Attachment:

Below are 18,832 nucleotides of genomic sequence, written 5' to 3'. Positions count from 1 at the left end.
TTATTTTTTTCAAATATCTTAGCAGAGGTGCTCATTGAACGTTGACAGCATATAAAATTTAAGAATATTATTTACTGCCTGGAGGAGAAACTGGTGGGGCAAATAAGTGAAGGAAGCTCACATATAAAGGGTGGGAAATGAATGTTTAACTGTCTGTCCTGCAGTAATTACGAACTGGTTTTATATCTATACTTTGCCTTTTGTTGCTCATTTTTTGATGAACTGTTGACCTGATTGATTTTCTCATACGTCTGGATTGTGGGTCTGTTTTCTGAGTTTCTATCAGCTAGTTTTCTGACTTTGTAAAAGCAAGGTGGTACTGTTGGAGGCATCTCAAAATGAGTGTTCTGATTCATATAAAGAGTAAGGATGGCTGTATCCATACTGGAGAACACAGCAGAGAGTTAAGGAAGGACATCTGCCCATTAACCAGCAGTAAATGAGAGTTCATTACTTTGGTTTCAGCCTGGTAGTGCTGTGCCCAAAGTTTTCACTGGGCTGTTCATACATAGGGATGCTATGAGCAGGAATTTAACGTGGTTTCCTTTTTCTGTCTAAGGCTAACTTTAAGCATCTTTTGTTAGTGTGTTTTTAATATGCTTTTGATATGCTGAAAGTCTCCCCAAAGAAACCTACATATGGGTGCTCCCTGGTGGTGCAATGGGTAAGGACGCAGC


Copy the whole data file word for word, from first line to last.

Below are 18,832 nucleotides of genomic sequence, written 5' to 3'. Positions count from 1 at the left end.
TTATTTTTTTCAAATATCTTAGCAGAGGTGCTCATTGAACGTTGACAGCATATAAAATTTAAGAATATTATTTACTGCCTGGAGGAGAAACTGGTGGGGCAAATAAGTGAAGGAAGCTCACATATAAAGGGTGGGAAATGAATGTTTAACTGTCTGTCCTGCAGTAATTACGAACTGGTTTTATATCTATACTTTGCCTTTTGTTGCTCATTTTTTGATGAACTGTTGACCTGATTGATTTTCTCATACGTCTGGATTGTGGGTCTGTTTTCTGAGTTTCTATCAGCTAGTTTTCTGACTTTGTAAAAGCAAGGTGGTACTGTTGGAGGCATCTCAAAATGAGTGTTCTGATTCATATAAAGAGTAAGGATGGCTGTATCCATACTGGAGAACACAGCAGAGAGTTAAGGAAGGACATCTGCCCATTAACCAGCAGTAAATGAGAGTTCATTACTTTGGTTTCAGCCTGGTAGTGCTGTGCCCAAAGTTTTCACTGGGCTGTTCATACATAGGGATGCTATGAGCAGGAATTTAACGTGGTTTCCTTTTTCTGTCTAAGGCTAACTTTAAGCATCTTTTGTTAGTGTGTTTTTAATATGCTTTTGATATGCTGAAAGTCTCCCCAAAGAAACCTACATATGGGTGCTCCCTGGTGGTGCAATGGGTAAGGACGCAGC